The intake manifold in a car is the part of the engine that distributes the air flow between the cylinders. 

Intake manifold.

Often an intake manifold holds the throttle valve (throttle body) and some other components. An intake manifold consists of the plenum and runners, see the photo. In some V6 and V8 engines, an intake manifold can be made of several separate sections or parts.

How the intake manifold works: The intake air flows through the air filter, intake boot (snorkel), then through the throttle body, into the intake manifold plenum, then through the runners and into the cylinders (see diagram).

The throttle valve (body) controls the engine rpm by adjusting the amount of air flow. 

Intake air flow.

In modern cars, the engine idle speed is also controlled by the throttle body: at idle, it opens at a very small angle. Because the throttle body is almost closed when the engine runs at idle, there is vacuum inside the intake manifold. If there is a vacuum leak somewhere in the manifold, the engine will run rough at idle. Many of the problems with intake manifolds are related to vacuum leaks, read more below.

The engine performance can be adjusted by varying the size of the intake plenum and the length or opening size of the runners. For this reason, modern cars have variable intake manifolds where special tuning valves change the air flow through the manifold depending on the engine speed and power demand.

Intake manifold problems

Common problems with intake manifolds include vacuum, coolant or oil leaks, reduced flow due to carbon build-up and issues with the intake tuning valves. In some engines, an intake manifold can corrode or crack causing either vacuum or coolant leaks. A cracked manifold must be replaced if it cannot be safely repaired.

Coolant leaks: In some cars, there are coolant passages inside the intake manifold that can leak, often because of bad gaskets or other damage. For example, this problem was fairly common in older GM V6 engines. If the manifold is not damaged and mating surfaces are in good shape, replacing the gaskets or re-sealing the manifold is usually enough to solve the problem. If the manifold is damaged, it must be replaced.

Intake manifold problems.

Vacuum leaks: Worn-out intake manifold gaskets (in the photo) often cause vacuum leaks. This can cause rough idle, stalling, as well as the Check Engine light coming on, although the engine may run fine at higher rpm. For example, the OBD-II trouble codes P0171 and P0174 are often caused by intake manifold vacuum leaks. If the leaks are caused by bad gaskets, the repair involves removing the intake manifold, checking and cleaning the mounting surfaces and replacing the gaskets. See, for example, these YouTube videos of this repair in a Ford V6 engine.

Often the source of the vacuum leak could be a cracked vacuum hose or line that connects to the intake manifold. In this case, a broken vacuum hose or line must be replaced. Sometimes an intake manifold can warp causing the gaskets not to seal properly. A warped intake manifold must be replaced. In some cars, a vacuum leak can be identified by a hissing sound coming from under the hood. Read more: Vacuum leaks: common sources, symptoms, repairs.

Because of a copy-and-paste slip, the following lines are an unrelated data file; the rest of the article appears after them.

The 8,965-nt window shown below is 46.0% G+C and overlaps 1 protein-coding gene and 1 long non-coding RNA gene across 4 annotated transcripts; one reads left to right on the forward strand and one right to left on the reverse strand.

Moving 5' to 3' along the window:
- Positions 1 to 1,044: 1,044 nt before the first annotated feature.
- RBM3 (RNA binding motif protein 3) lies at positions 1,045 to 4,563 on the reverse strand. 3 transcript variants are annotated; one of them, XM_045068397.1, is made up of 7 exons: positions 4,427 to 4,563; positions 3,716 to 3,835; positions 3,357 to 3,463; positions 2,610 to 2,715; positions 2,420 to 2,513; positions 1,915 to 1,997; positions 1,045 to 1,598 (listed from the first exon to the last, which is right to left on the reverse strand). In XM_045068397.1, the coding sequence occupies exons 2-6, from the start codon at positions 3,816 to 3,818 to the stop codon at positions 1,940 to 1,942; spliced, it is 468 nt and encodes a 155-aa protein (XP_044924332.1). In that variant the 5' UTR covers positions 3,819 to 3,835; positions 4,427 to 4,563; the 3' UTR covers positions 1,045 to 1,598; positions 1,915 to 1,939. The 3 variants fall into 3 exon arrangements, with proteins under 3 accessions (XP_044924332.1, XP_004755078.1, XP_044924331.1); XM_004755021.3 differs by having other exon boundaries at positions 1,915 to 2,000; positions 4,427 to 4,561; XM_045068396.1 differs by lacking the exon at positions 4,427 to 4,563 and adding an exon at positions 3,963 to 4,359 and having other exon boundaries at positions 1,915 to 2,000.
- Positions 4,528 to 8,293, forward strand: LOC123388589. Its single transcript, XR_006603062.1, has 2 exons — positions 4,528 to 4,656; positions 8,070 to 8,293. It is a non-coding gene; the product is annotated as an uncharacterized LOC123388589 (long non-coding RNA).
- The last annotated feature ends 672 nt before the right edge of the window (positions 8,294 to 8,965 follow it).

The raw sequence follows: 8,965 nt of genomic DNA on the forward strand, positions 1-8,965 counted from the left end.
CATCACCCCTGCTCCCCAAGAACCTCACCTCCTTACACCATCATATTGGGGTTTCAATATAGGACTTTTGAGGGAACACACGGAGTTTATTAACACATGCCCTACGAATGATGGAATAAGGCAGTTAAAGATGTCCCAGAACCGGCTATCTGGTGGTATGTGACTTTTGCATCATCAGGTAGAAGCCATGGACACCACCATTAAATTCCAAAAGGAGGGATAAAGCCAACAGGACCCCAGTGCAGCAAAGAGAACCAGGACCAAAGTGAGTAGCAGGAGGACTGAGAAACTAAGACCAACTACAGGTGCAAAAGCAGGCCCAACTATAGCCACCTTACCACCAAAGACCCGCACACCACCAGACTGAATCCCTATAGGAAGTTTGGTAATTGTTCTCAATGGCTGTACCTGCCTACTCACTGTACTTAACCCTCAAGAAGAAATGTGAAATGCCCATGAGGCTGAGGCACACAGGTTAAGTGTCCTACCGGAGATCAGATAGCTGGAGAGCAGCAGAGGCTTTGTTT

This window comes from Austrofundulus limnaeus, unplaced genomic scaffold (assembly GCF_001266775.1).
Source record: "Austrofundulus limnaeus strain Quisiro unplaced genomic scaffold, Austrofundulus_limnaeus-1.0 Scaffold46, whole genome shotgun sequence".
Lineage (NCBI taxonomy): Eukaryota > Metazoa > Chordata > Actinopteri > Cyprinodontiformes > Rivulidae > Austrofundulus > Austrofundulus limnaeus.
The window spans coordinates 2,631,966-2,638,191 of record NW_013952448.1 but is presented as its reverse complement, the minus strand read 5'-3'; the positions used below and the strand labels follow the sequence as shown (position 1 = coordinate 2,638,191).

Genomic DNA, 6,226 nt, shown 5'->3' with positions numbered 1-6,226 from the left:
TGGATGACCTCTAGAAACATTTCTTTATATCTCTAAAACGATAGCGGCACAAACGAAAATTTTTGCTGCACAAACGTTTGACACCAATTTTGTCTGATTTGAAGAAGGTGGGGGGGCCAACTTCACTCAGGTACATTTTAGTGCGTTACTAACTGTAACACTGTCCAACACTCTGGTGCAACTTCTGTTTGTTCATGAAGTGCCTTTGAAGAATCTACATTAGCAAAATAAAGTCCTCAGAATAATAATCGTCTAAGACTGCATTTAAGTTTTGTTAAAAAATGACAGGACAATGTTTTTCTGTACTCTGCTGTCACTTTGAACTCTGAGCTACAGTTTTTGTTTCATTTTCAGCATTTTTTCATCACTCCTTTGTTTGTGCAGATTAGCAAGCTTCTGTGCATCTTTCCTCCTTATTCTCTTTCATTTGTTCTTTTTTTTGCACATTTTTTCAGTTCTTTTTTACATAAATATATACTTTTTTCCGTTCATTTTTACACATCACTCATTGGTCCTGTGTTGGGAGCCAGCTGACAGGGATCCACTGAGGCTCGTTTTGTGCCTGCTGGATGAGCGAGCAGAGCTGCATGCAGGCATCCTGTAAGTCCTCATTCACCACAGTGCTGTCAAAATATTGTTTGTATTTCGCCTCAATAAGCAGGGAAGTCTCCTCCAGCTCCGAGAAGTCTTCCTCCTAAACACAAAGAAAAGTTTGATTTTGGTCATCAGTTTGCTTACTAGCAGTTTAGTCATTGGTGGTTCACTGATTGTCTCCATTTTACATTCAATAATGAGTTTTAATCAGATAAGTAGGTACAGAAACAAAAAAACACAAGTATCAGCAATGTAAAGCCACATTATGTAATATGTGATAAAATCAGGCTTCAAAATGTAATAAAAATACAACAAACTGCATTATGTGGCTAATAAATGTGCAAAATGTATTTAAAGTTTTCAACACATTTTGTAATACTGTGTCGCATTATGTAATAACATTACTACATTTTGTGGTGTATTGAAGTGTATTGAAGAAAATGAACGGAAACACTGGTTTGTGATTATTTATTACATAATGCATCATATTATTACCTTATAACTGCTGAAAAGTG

Carbon buildup: In some engines, for example, Volkswagen TDI Diesel, carbon build-up inside the intake manifold, can cause a lack of power, misfiring, smoke and poor fuel economy. Issues with carbon buildup are more common in turbocharged engines. One of the main symptoms is a lack of power. A clogged-up intake manifold might need to be removed and cleaned manually. In some cases, replacing the intake manifold might be a more sensible solution than cleaning it. There are many hidden areas inside the manifold that cannot be cleaned.

Why The Exhaust Manifold Gasket Matters?

The exhaust manifold gasket, as with any gasket, acts as a sealing surface sandwiched between two different metal components. The gasket is made of layers of metal or composite materials and prevents leaks as the two metal surfaces go through countless heating/cooling expansion and contraction cycles over an engine’s operational life.

During the exhaust stroke, the exhaust valve opens to allow spent gases to exit the combustion chamber through the exhaust port in the cylinder head. The gasket is an airtight seal against the head, so the gasses pass into the exhaust manifold and onto the rest of the exhaust system.

The gasket prevents noxious gases and incredibly high temperatures from escaping the engine at the wrong point.


In order to better understand the function and form of the intake manifold gasket, let’s first examine the job of the intake manifold. Found on any vehicle with an internal combustion engine, the intake manifold sits on top of the engine and plays a key role in the combustion process.

Designed to run on three timed components, air mixed fuel, spark, and combustion; the internal combustion engine relies upon the intake manifold to help it breathe. Featuring a series of tubes, the intake manifold ensures that the air coming into the engine is evenly distributed to all the cylinders. This air is used during the first stroke of the combustion process.

The intake manifold also helps cool down the cylinders to prevent the engine from overheating. Coolant runs through the manifold to the cylinder heads where the coolant absorbs the heat and reduces engine temperature.

On modern engines, an intake manifold, sometimes known as an inlet manifold, distributes air to the engine’s cylinders, and on many cars, also holds the fuel injectors, just above the intake port. On older cars without fuel injection or with throttle body injection, the manifold takes in the fuel-air mixture from the carburetor/throttle body, to the cylinder heads.